After Chickening Out Of 1 Year Bills, Greece Sells €1.625 Bn 6 Month Bills To Yield 4.65%

In staying with the once again popular trend of beating much lowered expectations (see Alcoa), Greece, which had previously decided against auctioning off 1 Year Bills for fear of lack of interest, managed to place €1.625 in 6 month bills in which local institutions purchased the bulk of the auction as foreign interest was muted. According to the PDMA who apparently still tracks the charade of ECB bailed out Greek banks recycling ECB money to then buy sovereign debt, the auction produced a yield of 4.65 percent for 26-week T-bills, up from 4.55 percent in a previous April 13 auction. The bid-cover ratio was 3.64 versus 7.67 in the previous auction.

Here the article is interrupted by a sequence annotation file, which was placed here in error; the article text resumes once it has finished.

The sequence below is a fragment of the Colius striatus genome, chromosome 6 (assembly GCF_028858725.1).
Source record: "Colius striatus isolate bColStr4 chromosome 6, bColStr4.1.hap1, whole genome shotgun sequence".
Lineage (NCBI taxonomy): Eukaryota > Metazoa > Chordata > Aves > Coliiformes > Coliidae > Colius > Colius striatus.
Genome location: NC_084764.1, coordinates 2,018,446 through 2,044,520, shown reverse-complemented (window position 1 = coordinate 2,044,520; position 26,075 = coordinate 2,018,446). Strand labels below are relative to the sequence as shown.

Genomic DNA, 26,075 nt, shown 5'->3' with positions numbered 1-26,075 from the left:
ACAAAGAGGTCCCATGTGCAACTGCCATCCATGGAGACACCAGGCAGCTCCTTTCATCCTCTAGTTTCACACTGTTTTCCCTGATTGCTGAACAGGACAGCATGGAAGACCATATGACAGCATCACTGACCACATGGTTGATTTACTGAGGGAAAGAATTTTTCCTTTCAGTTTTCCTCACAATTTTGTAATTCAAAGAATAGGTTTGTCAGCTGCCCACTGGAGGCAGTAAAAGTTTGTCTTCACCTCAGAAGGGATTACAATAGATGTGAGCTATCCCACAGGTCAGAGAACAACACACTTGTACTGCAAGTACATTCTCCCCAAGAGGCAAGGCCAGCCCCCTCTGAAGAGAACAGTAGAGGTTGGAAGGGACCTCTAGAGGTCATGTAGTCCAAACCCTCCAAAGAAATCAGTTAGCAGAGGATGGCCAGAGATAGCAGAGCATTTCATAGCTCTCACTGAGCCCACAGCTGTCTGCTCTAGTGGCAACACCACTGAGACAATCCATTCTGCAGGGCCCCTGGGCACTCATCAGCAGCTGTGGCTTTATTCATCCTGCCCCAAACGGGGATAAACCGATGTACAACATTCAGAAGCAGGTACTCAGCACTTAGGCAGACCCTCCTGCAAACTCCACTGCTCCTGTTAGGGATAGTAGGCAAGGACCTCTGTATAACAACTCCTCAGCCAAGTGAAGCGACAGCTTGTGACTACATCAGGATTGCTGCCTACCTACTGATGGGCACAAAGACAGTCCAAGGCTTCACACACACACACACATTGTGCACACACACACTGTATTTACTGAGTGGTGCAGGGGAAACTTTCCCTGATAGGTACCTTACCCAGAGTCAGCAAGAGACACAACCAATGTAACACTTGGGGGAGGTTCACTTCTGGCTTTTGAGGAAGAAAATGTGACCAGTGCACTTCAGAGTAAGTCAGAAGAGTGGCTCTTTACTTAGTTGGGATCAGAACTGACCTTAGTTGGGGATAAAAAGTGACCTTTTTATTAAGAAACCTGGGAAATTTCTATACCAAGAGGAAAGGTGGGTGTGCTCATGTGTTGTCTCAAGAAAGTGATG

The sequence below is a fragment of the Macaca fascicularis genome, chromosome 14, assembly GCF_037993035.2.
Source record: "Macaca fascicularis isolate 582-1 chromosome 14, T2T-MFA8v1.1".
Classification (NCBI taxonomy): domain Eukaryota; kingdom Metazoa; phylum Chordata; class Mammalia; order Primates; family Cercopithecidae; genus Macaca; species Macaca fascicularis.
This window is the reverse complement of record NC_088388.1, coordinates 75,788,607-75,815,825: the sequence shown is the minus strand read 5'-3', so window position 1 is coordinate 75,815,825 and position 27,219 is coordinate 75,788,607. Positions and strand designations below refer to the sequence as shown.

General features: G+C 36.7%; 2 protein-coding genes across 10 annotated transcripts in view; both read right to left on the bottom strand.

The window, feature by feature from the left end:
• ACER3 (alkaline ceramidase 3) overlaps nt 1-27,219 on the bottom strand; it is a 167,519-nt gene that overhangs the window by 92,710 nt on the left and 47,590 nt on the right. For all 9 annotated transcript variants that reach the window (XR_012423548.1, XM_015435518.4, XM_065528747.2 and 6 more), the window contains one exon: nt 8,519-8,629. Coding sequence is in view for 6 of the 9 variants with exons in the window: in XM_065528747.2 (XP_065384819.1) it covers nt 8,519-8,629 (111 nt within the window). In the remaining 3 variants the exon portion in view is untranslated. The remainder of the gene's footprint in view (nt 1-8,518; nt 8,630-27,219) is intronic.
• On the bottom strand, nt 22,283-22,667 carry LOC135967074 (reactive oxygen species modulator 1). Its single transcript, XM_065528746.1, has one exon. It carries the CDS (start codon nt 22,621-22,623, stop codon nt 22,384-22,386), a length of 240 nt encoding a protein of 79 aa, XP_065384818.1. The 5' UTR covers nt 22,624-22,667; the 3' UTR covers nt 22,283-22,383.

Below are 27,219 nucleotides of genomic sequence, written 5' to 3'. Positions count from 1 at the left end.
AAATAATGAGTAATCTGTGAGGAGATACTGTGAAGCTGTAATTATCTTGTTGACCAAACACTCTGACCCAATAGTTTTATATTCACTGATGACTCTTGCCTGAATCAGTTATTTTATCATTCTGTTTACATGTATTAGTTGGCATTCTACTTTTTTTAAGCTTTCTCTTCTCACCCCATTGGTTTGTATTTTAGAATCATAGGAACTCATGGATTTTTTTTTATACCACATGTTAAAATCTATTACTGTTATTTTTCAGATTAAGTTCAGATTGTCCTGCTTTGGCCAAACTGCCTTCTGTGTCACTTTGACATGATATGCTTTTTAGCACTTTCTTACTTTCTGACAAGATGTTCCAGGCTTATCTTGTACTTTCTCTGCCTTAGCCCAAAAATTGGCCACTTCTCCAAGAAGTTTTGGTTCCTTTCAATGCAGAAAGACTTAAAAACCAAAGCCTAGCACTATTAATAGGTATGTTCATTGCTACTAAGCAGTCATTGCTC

Elsewhere, the ECB seems to have finally figured out that with it backstopping local banks of insolvent countries, there is increasingly little need to actually monetize sovereign debt. As a result the ECB only purchased an incremental €1 billion in government bonds in the prior week. The resulting weekly Term Deposit Tender to remove the excess liquidity, saw 85 banks placing bids totaling €98.288 billion today, or a 1.6 Bid To Cover. This compares to last week's 1.5.

Lastly, when looking at European liquidity, the ECB allotted €195.7 billion to its Main Refinancing Operation to 147 bids, As a result of the operation, the eurozone saw a net drain of €33.4 billion after the ECB allotted €229.1 billion in its 7-day MRO last week.